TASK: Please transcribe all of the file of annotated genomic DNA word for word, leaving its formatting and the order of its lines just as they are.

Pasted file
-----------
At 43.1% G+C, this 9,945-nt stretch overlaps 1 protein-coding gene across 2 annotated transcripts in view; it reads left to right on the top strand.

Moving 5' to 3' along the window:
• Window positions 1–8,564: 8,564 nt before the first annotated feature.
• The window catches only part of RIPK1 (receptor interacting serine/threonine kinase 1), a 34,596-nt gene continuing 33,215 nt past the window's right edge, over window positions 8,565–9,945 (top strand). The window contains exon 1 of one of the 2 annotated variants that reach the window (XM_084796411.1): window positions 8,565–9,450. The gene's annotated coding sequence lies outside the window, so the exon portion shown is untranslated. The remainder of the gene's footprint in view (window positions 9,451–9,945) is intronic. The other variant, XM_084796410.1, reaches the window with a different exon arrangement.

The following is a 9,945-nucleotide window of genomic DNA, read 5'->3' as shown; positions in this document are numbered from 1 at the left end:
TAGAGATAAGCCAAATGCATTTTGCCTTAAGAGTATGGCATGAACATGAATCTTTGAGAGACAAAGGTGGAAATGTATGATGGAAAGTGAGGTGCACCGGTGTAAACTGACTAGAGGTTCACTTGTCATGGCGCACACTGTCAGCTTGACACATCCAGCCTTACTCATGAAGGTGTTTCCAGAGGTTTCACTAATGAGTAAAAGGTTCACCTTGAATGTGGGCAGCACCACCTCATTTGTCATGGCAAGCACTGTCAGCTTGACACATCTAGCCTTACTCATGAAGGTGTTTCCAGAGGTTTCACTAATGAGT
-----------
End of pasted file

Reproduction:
At 43.1% G+C, this 9,945-nt stretch overlaps 1 protein-coding gene across 2 annotated transcripts in view; it reads left to right on the top strand.

Moving 5' to 3' along the window:
• Window positions 1–8,564: 8,564 nt before the first annotated feature.
• The window catches only part of RIPK1 (receptor interacting serine/threonine kinase 1), a 34,596-nt gene continuing 33,215 nt past the window's right edge, over window positions 8,565–9,945 (top strand). The window contains exon 1 of one of the 2 annotated variants that reach the window (XM_084796411.1): window positions 8,565–9,450. The gene's annotated coding sequence lies outside the window, so the exon portion shown is untranslated. The remainder of the gene's footprint in view (window positions 9,451–9,945) is intronic. The other variant, XM_084796410.1, reaches the window with a different exon arrangement.

The following is a 9,945-nucleotide window of genomic DNA, read 5'->3' as shown; positions in this document are numbered from 1 at the left end:
TAGAGATAAGCCAAATGCATTTTGCCTTAAGAGTATGGCATGAACATGAATCTTTGAGAGACAAAGGTGGAAATGTATGATGGAAAGTGAGGTGCACCGGTGTAAACTGACTAGAGGTTCACTTGTCATGGCGCACACTGTCAGCTTGACACATCCAGCCTTACTCATGAAGGTGTTTCCAGAGGTTTCACTAATGAGTAAAAGGTTCACCTTGAATGTGGGCAGCACCACCTCATTTGTCATGGCAAGCACTGTCAGCTTGACACATCTAGCCTTACTCATGAAGGTGTTTCCAGAGGTTTCACTAATGAGT